Plans to fix infrastructure in schools aren't being implemented

EE has long argued that a safe and dignified school environment is a component of the right to education.

EE has long argued that a safe and dignified school environment is a component of the right to education.

Dear Angie Motshekga

As learners of the Eastern Cape we are not happy about our toilets in our schools. They are unflushable and that is a big problem because we get infections and have diseases. Learners don’t go to the toilet because they don’t like the smell coming from the toilets and don’t want to breathe the dirty air.
Keeping in urine is very, very dangerous, it can damage your kidneys and we can die. We don’t have sinks with soap to wash our hands. We are very hurt about the way we are in our schools and we are begging you to try very hard to give us better water and sanitation.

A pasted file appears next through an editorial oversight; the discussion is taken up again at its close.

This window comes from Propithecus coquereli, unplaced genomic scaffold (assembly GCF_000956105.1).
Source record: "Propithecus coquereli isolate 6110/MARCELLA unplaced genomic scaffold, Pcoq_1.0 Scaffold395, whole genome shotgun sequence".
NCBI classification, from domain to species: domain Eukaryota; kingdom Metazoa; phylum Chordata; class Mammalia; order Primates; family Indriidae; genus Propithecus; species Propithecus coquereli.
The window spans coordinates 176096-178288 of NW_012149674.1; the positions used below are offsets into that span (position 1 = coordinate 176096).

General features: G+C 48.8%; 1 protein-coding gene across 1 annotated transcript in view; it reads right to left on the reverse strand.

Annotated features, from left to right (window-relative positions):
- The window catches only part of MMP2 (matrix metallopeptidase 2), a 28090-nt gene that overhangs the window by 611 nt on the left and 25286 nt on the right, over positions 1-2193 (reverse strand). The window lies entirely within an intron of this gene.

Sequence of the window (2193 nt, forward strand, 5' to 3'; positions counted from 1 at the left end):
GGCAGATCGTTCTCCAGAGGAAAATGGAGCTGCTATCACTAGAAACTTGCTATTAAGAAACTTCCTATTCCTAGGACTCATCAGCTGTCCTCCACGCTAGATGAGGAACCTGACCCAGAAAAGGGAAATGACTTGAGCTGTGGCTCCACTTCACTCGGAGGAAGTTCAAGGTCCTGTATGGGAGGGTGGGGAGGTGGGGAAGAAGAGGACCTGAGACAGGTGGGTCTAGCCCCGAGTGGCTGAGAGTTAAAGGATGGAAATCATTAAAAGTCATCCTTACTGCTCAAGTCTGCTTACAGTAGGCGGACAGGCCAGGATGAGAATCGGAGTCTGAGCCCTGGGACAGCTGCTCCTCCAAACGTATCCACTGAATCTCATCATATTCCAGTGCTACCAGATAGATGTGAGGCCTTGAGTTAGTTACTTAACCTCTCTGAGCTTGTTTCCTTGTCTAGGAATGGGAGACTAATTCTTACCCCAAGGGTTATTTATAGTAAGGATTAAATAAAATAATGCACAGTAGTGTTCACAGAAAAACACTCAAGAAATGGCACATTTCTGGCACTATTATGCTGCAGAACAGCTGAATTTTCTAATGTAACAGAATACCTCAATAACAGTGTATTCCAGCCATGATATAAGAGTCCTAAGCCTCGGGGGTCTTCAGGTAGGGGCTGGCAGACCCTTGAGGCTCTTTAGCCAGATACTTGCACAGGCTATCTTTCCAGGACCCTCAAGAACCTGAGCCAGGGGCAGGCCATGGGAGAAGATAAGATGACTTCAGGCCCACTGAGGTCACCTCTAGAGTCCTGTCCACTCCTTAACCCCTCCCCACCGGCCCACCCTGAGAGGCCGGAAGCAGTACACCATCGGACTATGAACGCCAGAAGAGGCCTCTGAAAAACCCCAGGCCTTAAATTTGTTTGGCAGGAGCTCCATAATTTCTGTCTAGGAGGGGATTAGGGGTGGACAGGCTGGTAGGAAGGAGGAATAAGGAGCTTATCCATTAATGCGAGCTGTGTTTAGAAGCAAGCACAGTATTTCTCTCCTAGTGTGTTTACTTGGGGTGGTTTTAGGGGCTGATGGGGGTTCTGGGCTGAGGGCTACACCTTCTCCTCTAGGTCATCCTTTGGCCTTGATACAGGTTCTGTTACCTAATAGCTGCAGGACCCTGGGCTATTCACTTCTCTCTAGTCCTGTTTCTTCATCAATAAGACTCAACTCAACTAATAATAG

From Sinelizwi Blayi, a learner at Z.K. Matthews Senior Secondary School.

This letter was written by an EE member, on Women’s Day, last year. For two weeks thereafter we attempted to have the Eastern Cape Education MEC, and the Eastern Cape Education Head of Department, accept nearly 100 similar accounts from learners in schools in Dimbaza, Zwelitsha, Bhisho, and King William’s Town.

We again tried to hand these letters over to MEC Mandla Makupula on Tuesday morning. He refused to accept them - an MEC in whose province 5-year-old Lumka Mketwa died in a pit latrine a few days earlier.

In the Eastern Cape, there are 1 945 schools with pit latrines on the grounds. In August 2015, school caretaker Mtundini Saphepha sunk into a two-metre deep pit of mud and human waste at Kalalo Primary, outside Mthatha. He struggled to escape for half an hour. “I’m just glad it was me, and not one of the learners. I was old enough to survive, but if it were one of the children - they wouldn’t have made it,” he said afterwards. When Equal Education visited Kalalo Primary in November 2016, that same pit latrine had not been filled, and was not entirely sealed off to learners. 

There are 4 358 schools in South Africa where the pit latrine such as the one that Mr Saphepha sank into, is the only form of toilet. The crisis conditions in schools disproportionately affects rural learners.